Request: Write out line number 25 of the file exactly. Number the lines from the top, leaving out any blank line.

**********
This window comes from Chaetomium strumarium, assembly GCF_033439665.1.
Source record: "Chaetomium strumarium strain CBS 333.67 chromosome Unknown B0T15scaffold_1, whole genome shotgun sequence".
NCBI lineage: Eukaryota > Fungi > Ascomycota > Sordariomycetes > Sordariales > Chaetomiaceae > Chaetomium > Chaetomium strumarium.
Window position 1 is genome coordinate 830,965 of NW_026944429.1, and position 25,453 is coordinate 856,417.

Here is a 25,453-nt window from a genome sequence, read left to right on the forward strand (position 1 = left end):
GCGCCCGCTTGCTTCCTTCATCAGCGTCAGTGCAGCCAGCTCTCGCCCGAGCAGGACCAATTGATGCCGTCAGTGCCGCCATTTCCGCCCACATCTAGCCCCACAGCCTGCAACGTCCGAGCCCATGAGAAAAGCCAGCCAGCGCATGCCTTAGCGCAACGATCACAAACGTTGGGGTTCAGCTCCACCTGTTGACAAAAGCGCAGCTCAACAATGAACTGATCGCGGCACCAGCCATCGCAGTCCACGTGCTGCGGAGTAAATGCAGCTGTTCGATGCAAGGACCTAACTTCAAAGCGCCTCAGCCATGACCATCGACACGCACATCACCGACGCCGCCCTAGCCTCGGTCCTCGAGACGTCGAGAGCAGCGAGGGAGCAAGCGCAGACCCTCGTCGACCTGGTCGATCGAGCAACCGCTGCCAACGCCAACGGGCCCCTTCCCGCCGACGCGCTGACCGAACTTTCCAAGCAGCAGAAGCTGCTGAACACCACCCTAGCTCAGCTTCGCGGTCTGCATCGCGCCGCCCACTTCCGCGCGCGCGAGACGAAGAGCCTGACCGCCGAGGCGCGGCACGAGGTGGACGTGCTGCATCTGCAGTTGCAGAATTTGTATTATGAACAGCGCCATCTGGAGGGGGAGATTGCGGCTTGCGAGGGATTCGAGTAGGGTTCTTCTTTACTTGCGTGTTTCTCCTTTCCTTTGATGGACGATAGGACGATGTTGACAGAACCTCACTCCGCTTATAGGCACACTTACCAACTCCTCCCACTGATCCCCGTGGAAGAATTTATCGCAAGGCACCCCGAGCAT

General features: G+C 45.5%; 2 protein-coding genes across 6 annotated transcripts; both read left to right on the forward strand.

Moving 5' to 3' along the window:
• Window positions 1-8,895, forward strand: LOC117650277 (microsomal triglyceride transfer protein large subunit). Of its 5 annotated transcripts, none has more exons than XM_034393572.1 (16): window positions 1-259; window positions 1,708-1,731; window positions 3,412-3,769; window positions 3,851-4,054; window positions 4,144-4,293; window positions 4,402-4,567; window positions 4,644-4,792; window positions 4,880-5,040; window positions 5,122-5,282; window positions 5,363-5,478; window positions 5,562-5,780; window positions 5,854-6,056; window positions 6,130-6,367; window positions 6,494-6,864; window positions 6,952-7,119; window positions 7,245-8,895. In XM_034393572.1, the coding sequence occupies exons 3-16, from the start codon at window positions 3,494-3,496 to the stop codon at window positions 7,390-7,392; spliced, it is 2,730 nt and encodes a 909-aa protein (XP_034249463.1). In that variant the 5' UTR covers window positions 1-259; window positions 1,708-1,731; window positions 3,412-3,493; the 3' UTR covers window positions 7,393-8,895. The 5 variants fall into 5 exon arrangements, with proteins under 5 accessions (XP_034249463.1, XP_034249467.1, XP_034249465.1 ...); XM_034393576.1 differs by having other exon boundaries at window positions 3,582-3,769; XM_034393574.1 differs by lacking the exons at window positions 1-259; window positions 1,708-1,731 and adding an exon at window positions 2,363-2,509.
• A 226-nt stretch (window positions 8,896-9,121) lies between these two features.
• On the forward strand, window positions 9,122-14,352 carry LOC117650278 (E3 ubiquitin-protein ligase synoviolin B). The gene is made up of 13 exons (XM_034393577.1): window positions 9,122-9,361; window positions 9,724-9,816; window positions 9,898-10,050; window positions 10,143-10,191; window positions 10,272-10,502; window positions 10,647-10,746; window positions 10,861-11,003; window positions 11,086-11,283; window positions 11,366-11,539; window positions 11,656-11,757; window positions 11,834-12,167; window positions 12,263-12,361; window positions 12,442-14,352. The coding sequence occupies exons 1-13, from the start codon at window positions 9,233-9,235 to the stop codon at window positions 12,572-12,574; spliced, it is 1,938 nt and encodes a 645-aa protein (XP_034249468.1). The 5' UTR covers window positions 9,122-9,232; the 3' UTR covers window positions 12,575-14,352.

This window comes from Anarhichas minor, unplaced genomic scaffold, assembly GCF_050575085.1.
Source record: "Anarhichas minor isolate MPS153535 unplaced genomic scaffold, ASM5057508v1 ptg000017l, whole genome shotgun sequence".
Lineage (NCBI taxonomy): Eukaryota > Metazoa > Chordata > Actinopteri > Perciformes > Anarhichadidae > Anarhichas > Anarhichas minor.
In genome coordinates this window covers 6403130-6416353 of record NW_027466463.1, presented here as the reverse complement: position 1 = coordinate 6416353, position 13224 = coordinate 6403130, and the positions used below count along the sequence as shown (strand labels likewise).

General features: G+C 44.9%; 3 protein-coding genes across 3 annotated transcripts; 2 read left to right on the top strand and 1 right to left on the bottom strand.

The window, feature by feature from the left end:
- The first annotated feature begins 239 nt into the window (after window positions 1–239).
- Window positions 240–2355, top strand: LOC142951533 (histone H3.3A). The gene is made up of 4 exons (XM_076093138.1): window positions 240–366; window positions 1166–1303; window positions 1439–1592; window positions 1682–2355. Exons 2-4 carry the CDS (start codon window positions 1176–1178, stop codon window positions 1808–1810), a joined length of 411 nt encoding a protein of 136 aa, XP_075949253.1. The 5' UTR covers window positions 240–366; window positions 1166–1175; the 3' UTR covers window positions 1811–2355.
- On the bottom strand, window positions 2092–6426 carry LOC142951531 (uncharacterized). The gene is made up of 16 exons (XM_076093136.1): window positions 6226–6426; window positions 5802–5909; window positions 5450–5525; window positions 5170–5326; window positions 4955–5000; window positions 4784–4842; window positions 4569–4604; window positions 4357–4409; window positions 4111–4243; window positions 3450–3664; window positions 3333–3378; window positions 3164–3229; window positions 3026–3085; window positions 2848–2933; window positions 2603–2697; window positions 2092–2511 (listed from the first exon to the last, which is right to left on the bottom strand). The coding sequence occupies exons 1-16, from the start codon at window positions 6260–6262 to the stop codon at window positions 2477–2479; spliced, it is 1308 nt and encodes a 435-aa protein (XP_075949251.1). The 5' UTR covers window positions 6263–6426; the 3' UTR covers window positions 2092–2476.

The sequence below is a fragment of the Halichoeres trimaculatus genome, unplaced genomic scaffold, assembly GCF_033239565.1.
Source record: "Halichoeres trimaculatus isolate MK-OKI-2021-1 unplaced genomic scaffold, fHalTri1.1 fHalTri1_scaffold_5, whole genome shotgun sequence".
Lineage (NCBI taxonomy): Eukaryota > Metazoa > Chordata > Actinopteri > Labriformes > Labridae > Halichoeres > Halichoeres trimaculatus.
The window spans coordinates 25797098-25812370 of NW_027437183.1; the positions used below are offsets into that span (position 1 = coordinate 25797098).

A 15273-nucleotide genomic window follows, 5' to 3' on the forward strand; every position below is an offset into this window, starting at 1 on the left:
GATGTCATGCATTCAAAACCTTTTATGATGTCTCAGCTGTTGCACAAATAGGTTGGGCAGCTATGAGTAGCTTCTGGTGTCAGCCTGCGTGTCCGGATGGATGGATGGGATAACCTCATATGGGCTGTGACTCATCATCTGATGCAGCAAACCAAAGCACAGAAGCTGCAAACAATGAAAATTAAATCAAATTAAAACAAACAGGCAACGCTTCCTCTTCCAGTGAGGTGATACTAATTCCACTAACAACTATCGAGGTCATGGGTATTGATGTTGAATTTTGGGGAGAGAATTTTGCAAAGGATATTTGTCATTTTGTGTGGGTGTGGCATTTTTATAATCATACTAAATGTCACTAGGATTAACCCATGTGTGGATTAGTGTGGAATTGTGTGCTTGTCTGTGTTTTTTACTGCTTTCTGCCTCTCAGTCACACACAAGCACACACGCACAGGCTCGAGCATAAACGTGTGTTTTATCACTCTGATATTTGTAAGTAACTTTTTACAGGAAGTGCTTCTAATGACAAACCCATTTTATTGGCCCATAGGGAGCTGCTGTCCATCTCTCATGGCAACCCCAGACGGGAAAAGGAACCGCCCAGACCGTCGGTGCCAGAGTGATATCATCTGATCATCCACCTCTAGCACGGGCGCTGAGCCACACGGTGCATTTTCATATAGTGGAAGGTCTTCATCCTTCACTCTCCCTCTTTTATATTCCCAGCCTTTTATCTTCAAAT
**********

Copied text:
A 15273-nucleotide genomic window follows, 5' to 3' on the forward strand; every position below is an offset into this window, starting at 1 on the left: